The number of prisoner complaints soared to a record high last year, a report has revealed.
Most of the complaints came from Dumfries Prison
A total of 460 grievances were filed by inmates, the largest number in the 12-year history of the Scottish Prison Complaints Commission (SPCC).
The report showed there were 70 more complaints than in the previous year.
The biggest number of grievances came from Dumfries Prison. Officials said increased awareness of the complaints procedure had to led a rise.
At Dumfries Prison, five individuals logged most of the 172 complaints.
During the past year the 178-bed jail has seen a large increase in serious sexual offenders, who are segregated from the general prison population for their own safety.
Last year Dumfries came under fire from inspectors for "failing to move with the times" and operating old-fashioned equipment and procedures.
The prisoners' most common complaints this time involved the overall prison regime, as well as facilities such as exercise, education and prison transfers.
The next most complained-about prison was HMP Peterhead in Aberdeenshire, which also has a high sex offender population and witnessed 98 complaints.
Grievance levels at the country's 13 other establishments were much lower, with Polmont Young Offenders' Institution registering just one complaint.
A total of 363 of the 460 complaints lodged came under the SPCC's remit.
Most common issues related to orderly room proceedings - held when a prisoner is charged with a breach of the prison rules - as well as matters about staff, prison regimes and health and safety.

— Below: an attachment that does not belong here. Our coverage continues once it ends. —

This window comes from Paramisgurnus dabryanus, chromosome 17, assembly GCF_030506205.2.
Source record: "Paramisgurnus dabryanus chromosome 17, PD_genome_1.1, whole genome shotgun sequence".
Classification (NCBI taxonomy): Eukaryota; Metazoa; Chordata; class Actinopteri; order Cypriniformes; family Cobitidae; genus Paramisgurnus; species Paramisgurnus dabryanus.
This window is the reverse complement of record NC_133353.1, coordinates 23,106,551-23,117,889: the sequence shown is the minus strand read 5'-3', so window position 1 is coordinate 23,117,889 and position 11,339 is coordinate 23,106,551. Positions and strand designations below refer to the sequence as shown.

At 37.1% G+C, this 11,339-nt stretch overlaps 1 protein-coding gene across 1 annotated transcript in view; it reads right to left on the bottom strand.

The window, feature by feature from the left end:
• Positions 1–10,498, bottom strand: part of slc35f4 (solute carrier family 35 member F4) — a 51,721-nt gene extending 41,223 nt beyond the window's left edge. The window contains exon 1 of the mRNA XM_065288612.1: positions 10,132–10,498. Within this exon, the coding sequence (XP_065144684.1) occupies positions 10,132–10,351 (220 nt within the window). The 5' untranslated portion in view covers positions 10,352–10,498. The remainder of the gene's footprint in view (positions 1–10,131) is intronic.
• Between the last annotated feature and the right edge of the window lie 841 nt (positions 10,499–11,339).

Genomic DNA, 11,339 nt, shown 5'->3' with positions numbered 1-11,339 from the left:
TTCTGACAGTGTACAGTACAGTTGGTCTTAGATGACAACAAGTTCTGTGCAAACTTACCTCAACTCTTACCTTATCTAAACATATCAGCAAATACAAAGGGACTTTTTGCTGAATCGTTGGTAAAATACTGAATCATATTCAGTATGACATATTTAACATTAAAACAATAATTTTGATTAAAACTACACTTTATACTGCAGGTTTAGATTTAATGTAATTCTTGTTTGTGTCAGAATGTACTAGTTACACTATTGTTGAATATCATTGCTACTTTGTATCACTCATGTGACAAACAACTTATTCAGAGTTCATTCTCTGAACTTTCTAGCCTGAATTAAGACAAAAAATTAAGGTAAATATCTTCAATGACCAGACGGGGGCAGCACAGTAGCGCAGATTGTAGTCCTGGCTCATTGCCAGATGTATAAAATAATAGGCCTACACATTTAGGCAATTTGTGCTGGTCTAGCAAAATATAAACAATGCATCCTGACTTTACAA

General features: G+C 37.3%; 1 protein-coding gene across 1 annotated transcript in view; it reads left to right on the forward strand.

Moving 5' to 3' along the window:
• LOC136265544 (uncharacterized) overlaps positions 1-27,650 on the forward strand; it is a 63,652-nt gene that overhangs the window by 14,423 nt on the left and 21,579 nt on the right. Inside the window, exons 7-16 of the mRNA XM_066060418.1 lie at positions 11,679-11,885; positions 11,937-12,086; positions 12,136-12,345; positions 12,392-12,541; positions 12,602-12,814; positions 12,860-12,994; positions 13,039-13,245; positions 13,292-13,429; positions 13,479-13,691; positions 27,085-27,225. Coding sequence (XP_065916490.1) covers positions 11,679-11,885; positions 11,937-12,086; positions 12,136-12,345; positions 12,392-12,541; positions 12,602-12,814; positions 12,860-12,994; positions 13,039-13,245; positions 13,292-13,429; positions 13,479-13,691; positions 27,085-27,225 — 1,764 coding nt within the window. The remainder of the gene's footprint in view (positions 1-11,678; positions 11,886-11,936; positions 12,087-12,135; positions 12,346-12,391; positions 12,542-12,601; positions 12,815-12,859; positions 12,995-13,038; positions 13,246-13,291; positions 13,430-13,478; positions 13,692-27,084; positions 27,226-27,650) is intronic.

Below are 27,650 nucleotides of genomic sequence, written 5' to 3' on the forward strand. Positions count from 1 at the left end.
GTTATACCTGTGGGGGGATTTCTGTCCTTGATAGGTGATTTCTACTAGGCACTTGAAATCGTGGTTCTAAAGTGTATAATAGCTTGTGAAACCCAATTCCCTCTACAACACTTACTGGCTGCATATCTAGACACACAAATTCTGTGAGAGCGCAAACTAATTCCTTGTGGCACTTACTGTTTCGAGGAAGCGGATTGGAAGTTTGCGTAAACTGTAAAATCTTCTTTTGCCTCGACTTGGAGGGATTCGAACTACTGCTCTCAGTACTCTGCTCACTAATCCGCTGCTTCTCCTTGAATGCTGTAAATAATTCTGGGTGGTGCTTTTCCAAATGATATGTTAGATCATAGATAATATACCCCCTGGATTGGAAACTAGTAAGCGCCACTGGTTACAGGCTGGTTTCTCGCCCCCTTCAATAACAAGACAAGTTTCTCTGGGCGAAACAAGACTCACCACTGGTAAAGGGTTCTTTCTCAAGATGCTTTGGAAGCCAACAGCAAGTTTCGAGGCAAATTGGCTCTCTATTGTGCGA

Other instances included one inmate whose clothing went missing during a prison transfer, another who did not want to share a cell and one who complained when he was accused of being "disrespectful to an officer".
Despite the record number of grievances, SPCC commissioner Vaughan Barrett said he was encouraged that 127 complaints had been successfully resolved this year, more than double the number dealt with the year before.
For the first time no formal recommendations needed to be filed to the Scottish Prison Service as a result of the complaints.
Some complaints were about prison regimes
Mr Barrett said: "The challenges faced by our staff in considering, investigating and responding timeously to such a high volume of complaints were significant.
"I am extremely pleased to report that we maintained our standard of completing our investigations and issuing final responses within six to eight weeks in 70% of cases.
"This is not only conducive to prison staff and prisoners' well-being but it is likely to have a positive influence on a prisoner's disposition when he is released and will hopefully contribute to a reduction in reoffending."
Mr Barrett urged MSPs to give the SPCC a formal remit under an Act of Parliament.
A spokesman for the Scottish Prison Service attributed the increase in complaints to an increase in awareness of complaints procedures.
He said the high number of complaints at Dumfries could be due to the fact that sex offenders were now housed there.
Commenting on the request for the commission to be established under an Act of Parliament, a spokesman for the Scottish Executive said: "The commissioner is aware that this matter is being looked at as part of a wider review of scrutiny bodies."